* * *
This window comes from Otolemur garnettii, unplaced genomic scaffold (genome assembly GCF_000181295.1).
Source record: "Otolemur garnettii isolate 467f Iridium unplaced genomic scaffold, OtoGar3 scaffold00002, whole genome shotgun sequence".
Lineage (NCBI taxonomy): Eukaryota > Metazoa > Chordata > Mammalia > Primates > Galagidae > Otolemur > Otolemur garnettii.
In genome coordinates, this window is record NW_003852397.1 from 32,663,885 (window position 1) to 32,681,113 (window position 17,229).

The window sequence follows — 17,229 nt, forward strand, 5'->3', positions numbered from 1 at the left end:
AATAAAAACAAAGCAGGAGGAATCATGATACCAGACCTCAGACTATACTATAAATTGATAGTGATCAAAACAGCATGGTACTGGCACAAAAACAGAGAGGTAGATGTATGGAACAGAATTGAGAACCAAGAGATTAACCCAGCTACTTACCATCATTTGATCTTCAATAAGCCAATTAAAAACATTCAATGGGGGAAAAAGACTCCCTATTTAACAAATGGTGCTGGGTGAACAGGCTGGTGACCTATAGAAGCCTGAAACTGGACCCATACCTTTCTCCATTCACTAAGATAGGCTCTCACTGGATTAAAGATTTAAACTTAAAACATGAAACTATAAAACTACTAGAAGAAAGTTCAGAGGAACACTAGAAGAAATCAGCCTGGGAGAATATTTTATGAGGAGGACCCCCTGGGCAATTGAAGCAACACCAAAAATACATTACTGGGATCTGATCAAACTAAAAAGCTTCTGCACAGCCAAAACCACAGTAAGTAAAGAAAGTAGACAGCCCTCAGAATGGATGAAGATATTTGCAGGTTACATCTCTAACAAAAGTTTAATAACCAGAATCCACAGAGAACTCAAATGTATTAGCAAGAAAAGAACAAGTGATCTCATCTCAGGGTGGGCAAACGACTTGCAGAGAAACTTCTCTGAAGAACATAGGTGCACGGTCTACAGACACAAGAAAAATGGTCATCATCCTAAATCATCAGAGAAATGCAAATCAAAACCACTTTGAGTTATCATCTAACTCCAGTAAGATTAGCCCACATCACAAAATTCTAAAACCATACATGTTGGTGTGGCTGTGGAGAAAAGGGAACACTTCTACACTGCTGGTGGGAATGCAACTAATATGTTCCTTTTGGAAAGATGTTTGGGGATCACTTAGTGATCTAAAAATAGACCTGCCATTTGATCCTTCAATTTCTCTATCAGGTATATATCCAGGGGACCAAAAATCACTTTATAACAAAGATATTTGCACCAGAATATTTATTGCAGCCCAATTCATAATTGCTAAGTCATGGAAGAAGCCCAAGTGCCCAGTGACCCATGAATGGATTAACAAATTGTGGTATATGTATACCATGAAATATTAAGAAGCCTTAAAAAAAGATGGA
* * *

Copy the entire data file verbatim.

This window comes from Otolemur garnettii, unplaced genomic scaffold (genome assembly GCF_000181295.1).
Source record: "Otolemur garnettii isolate 467f Iridium unplaced genomic scaffold, OtoGar3 scaffold00002, whole genome shotgun sequence".
Lineage (NCBI taxonomy): Eukaryota > Metazoa > Chordata > Mammalia > Primates > Galagidae > Otolemur > Otolemur garnettii.
In genome coordinates, this window is record NW_003852397.1 from 32,663,885 (window position 1) to 32,681,113 (window position 17,229).

The window sequence follows — 17,229 nt, forward strand, 5'->3', positions numbered from 1 at the left end:
AATAAAAACAAAGCAGGAGGAATCATGATACCAGACCTCAGACTATACTATAAATTGATAGTGATCAAAACAGCATGGTACTGGCACAAAAACAGAGAGGTAGATGTATGGAACAGAATTGAGAACCAAGAGATTAACCCAGCTACTTACCATCATTTGATCTTCAATAAGCCAATTAAAAACATTCAATGGGGGAAAAAGACTCCCTATTTAACAAATGGTGCTGGGTGAACAGGCTGGTGACCTATAGAAGCCTGAAACTGGACCCATACCTTTCTCCATTCACTAAGATAGGCTCTCACTGGATTAAAGATTTAAACTTAAAACATGAAACTATAAAACTACTAGAAGAAAGTTCAGAGGAACACTAGAAGAAATCAGCCTGGGAGAATATTTTATGAGGAGGACCCCCTGGGCAATTGAAGCAACACCAAAAATACATTACTGGGATCTGATCAAACTAAAAAGCTTCTGCACAGCCAAAACCACAGTAAGTAAAGAAAGTAGACAGCCCTCAGAATGGATGAAGATATTTGCAGGTTACATCTCTAACAAAAGTTTAATAACCAGAATCCACAGAGAACTCAAATGTATTAGCAAGAAAAGAACAAGTGATCTCATCTCAGGGTGGGCAAACGACTTGCAGAGAAACTTCTCTGAAGAACATAGGTGCACGGTCTACAGACACAAGAAAAATGGTCATCATCCTAAATCATCAGAGAAATGCAAATCAAAACCACTTTGAGTTATCATCTAACTCCAGTAAGATTAGCCCACATCACAAAATTCTAAAACCATACATGTTGGTGTGGCTGTGGAGAAAAGGGAACACTTCTACACTGCTGGTGGGAATGCAACTAATATGTTCCTTTTGGAAAGATGTTTGGGGATCACTTAGTGATCTAAAAATAGACCTGCCATTTGATCCTTCAATTTCTCTATCAGGTATATATCCAGGGGACCAAAAATCACTTTATAACAAAGATATTTGCACCAGAATATTTATTGCAGCCCAATTCATAATTGCTAAGTCATGGAAGAAGCCCAAGTGCCCAGTGACCCATGAATGGATTAACAAATTGTGGTATATGTATACCATGAAATATTAAGAAGCCTTAAAAAAAGATGGA